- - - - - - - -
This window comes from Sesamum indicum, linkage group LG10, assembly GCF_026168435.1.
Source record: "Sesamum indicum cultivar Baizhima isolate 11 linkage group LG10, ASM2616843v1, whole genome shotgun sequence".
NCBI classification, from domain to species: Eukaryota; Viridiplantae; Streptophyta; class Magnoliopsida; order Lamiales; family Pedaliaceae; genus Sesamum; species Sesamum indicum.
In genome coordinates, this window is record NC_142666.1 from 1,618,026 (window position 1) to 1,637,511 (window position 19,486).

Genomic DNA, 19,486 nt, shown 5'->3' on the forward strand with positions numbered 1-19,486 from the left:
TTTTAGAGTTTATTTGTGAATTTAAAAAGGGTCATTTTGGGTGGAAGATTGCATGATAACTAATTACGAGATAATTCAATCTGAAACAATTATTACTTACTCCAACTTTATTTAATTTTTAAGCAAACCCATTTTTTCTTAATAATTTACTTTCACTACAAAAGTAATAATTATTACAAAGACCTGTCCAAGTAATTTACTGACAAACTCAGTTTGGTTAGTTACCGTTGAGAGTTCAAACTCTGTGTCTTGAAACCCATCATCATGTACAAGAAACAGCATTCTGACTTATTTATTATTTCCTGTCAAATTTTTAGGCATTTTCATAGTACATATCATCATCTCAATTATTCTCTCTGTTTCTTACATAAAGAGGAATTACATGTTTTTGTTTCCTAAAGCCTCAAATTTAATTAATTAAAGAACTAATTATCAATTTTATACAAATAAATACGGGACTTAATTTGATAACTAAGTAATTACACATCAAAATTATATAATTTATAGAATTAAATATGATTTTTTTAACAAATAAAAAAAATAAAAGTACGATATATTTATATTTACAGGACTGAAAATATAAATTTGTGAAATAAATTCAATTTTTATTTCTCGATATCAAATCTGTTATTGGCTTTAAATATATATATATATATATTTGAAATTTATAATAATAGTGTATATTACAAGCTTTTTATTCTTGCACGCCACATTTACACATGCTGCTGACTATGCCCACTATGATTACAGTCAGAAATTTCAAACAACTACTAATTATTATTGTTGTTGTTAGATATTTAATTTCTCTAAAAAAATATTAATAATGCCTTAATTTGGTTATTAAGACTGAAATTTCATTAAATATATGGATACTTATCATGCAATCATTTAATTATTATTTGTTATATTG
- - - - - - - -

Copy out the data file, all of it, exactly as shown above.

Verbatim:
This window comes from Sesamum indicum, linkage group LG10, assembly GCF_026168435.1.
Source record: "Sesamum indicum cultivar Baizhima isolate 11 linkage group LG10, ASM2616843v1, whole genome shotgun sequence".
NCBI classification, from domain to species: Eukaryota; Viridiplantae; Streptophyta; class Magnoliopsida; order Lamiales; family Pedaliaceae; genus Sesamum; species Sesamum indicum.
In genome coordinates, this window is record NC_142666.1 from 1,618,026 (window position 1) to 1,637,511 (window position 19,486).

Genomic DNA, 19,486 nt, shown 5'->3' on the forward strand with positions numbered 1-19,486 from the left:
TTTTAGAGTTTATTTGTGAATTTAAAAAGGGTCATTTTGGGTGGAAGATTGCATGATAACTAATTACGAGATAATTCAATCTGAAACAATTATTACTTACTCCAACTTTATTTAATTTTTAAGCAAACCCATTTTTTCTTAATAATTTACTTTCACTACAAAAGTAATAATTATTACAAAGACCTGTCCAAGTAATTTACTGACAAACTCAGTTTGGTTAGTTACCGTTGAGAGTTCAAACTCTGTGTCTTGAAACCCATCATCATGTACAAGAAACAGCATTCTGACTTATTTATTATTTCCTGTCAAATTTTTAGGCATTTTCATAGTACATATCATCATCTCAATTATTCTCTCTGTTTCTTACATAAAGAGGAATTACATGTTTTTGTTTCCTAAAGCCTCAAATTTAATTAATTAAAGAACTAATTATCAATTTTATACAAATAAATACGGGACTTAATTTGATAACTAAGTAATTACACATCAAAATTATATAATTTATAGAATTAAATATGATTTTTTTAACAAATAAAAAAAATAAAAGTACGATATATTTATATTTACAGGACTGAAAATATAAATTTGTGAAATAAATTCAATTTTTATTTCTCGATATCAAATCTGTTATTGGCTTTAAATATATATATATATATATTTGAAATTTATAATAATAGTGTATATTACAAGCTTTTTATTCTTGCACGCCACATTTACACATGCTGCTGACTATGCCCACTATGATTACAGTCAGAAATTTCAAACAACTACTAATTATTATTGTTGTTGTTAGATATTTAATTTCTCTAAAAAAATATTAATAATGCCTTAATTTGGTTATTAAGACTGAAATTTCATTAAATATATGGATACTTATCATGCAATCATTTAATTATTATTTGTTATATTG